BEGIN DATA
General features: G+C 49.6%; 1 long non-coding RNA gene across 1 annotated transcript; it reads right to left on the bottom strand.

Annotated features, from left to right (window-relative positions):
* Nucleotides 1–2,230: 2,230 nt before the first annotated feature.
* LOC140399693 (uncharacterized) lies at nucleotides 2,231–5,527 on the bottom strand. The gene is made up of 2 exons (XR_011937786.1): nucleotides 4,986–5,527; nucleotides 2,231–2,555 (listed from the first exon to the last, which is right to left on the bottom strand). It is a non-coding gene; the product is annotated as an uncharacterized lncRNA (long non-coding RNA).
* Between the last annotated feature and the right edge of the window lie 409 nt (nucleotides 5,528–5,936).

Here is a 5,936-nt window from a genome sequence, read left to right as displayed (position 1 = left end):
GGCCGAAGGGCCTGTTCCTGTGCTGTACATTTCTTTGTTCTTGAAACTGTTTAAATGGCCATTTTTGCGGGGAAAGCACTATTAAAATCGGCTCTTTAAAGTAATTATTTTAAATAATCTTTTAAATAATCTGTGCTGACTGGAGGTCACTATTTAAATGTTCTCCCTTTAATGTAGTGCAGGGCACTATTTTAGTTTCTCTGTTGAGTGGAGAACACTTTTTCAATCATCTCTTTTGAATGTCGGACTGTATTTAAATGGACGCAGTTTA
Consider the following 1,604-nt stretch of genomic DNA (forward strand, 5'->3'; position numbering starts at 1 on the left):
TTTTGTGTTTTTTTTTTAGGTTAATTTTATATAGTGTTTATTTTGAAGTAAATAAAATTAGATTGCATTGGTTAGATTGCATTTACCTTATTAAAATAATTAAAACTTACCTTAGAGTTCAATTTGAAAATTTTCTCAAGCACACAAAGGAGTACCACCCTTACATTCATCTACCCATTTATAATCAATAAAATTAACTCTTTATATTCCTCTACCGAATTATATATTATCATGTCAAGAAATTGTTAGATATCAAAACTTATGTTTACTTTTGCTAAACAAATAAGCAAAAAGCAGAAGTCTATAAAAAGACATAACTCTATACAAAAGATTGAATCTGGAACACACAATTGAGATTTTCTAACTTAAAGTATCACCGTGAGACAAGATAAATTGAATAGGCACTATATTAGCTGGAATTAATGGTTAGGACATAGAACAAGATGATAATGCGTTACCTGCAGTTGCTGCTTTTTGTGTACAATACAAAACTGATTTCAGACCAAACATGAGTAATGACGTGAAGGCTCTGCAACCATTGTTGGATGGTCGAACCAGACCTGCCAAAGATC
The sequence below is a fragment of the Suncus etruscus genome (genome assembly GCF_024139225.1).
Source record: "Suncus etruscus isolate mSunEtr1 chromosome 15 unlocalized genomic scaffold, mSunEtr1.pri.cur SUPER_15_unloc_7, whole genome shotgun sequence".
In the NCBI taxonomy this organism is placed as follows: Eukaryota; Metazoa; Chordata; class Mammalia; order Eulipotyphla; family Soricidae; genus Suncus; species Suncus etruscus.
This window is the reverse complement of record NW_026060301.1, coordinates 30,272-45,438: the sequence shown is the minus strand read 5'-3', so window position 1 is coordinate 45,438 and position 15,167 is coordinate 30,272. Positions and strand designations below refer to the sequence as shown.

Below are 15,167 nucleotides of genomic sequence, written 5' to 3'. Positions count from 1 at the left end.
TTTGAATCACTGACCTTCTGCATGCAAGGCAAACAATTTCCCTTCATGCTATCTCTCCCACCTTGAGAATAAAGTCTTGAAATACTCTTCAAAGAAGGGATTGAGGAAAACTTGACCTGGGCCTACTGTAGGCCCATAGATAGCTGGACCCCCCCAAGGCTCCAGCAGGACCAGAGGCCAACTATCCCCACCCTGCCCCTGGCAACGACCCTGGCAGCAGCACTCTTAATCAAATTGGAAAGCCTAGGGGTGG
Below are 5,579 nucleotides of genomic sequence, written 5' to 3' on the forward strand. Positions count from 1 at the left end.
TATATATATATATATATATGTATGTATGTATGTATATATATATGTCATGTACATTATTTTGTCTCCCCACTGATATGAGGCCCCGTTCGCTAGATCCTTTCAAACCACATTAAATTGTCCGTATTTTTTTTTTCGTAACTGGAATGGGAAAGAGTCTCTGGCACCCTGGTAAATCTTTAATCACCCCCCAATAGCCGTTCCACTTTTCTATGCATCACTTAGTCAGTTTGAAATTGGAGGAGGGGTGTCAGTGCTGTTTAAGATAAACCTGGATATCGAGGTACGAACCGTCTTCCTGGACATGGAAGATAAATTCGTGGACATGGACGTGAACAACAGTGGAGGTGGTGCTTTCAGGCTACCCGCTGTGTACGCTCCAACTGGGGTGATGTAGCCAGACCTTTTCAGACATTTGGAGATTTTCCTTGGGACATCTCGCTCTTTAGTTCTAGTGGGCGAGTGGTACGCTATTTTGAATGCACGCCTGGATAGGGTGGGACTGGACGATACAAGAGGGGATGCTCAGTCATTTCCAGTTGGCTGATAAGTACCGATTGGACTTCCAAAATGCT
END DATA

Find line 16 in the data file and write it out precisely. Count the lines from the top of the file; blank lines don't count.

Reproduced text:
Below are 5,579 nucleotides of genomic sequence, written 5' to 3' on the forward strand. Positions count from 1 at the left end.